As Keith Richards tells it, the Rolling Stones' first-ever all-blues album is the result of the band learning how to play in the unfamiliar surroundings of Mark Knopfler's British Grove Studios. To ease into the new place, the Stones decided to knock out a version of Little Walter's "Blue and Lonesome" and it sounded good enough that the band decided to cut a few more covers, winding up with a full album of Chicago blues in a few days. The Stones haven't worked at such swift speed in decades -- not since the early '60s, when they were churning out two albums a year -- and much of the appeal of Blue & Lonesome lies in its casualness: by being tossed off, the album highlights how the Stones play together as a band, blending instinct and skill. Blue & Lonesome isn't a showcase for virtuoso playing -- even Eric Clapton's two smoldering solos are part of the tapestry -- but rather a groove record, emphasizing feel and interplay while never losing sight of the song. Such commitment to song is one of the reasons Blue & Lonesome winds up as an unexpected triumph from Mick Jagger. A blues album from the Stones always seemed like a dream project for Keith Richards, who always championed the band's blues roots, but it's Jagger who dominates the album, playing searing harp and singing with nuance and power. Always a guarded performer -- back in 1974, he scoffed at the notion of letting his feelings flood on the page -- Jagger seems freed, pouring heart into the slow burners and uptempo shuffles alike. The rest of the Stones match his commitment and that's what makes Blue & Lonesome something remarkable. Conceptually, it's clever -- if this winds up being the last Rolling Stones album, it provides a nice bookend to their 1964 debut -- but it's artistically satisfying because it's the Rolling Stones allowing themselves to simply lay back and play for sheer enjoyment. It's a rare thing that will likely seem all the more valuable over the years. ~ Stephen Thomas Erlewine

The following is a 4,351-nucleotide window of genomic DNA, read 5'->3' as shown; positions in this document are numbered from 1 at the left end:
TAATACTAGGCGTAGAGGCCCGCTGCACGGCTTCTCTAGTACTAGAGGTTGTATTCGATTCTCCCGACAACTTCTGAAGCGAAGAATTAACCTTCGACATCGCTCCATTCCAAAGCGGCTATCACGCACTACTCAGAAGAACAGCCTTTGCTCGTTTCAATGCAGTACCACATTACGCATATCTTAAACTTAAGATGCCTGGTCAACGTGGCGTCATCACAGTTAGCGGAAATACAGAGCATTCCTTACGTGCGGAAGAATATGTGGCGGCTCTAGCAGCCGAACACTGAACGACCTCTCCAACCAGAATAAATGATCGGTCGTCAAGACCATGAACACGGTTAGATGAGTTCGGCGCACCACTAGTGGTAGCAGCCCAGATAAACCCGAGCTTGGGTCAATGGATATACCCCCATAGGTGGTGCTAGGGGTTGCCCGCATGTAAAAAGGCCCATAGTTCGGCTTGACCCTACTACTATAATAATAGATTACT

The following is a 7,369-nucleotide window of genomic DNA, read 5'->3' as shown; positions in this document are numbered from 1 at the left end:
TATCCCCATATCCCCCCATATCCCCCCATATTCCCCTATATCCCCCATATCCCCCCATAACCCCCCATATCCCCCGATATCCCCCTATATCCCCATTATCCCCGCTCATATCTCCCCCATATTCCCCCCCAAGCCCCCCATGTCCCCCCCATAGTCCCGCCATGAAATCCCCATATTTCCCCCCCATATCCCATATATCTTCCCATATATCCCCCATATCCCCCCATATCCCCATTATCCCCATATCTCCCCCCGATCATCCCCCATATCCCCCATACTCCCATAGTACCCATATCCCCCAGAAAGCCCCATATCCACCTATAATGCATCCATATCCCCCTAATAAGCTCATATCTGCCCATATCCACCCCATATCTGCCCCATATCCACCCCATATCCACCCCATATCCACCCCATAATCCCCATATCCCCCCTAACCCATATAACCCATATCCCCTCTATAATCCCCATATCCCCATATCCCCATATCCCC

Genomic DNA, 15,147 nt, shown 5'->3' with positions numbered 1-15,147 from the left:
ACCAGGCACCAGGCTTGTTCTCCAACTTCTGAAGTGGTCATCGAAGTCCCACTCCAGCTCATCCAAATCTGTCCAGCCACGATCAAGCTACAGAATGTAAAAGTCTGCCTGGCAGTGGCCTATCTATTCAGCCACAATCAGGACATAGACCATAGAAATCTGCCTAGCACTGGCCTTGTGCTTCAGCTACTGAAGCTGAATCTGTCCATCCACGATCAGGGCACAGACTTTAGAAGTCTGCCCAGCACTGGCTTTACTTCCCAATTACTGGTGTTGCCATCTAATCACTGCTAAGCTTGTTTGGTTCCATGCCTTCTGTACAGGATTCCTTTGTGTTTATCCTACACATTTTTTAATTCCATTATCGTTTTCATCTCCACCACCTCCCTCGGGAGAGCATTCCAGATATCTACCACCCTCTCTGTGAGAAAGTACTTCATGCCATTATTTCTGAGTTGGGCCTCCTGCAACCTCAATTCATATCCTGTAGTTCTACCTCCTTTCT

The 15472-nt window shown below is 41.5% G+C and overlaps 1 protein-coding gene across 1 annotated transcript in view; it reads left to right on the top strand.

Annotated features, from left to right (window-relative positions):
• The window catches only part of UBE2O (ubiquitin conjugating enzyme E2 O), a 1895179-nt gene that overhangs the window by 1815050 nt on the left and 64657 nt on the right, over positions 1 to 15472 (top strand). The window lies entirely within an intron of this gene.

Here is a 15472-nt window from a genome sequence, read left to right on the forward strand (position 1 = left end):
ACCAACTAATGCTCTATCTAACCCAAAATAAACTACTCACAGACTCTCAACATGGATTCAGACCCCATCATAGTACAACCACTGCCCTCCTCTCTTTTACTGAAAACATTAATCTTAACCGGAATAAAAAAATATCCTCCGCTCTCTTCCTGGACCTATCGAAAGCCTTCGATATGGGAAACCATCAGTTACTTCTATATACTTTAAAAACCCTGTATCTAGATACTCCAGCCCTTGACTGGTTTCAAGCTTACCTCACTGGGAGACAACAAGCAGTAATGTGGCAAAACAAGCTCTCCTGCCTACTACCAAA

Rolling Stone - 4.5 stars out of 5 -- "Solos are brief and tight, evoking the honed-punch effect of the original recordings. The running highlight throughout the album is the churning ensemble bond..."
Mojo (Publisher) (p.92) - 3 stars out of 5 -- "The song where it all lifts off is the title track. It's the best noise the Stones have made in decades: spiky, scrubbed guitar shards cascade in via the right-hand speaker from its arrestingly scrunchy, punky opening...."
NME (Magazine) - 4 stars out of 5 -- "[The album sounds] less like a swansong than four old friends having an obscene amount of fun. The result is an album made for the sheer hell of it, devoid of frills, but not wanting for thrills."
Pitchfork (Website) - "BLUE & LONESOME is a covers collection that pays tribute to the post-war Chicago blues that first got the Stones rolling and inspired their very name."
Clash (Magazine) - "[T]hese versions are injected with an instinctive reverence only acquired from a lifetime of study and devotion -- but what's most evident is the inherent joy in those live recordings: the raw, uninhibited sound of old friends reminiscing on their first love."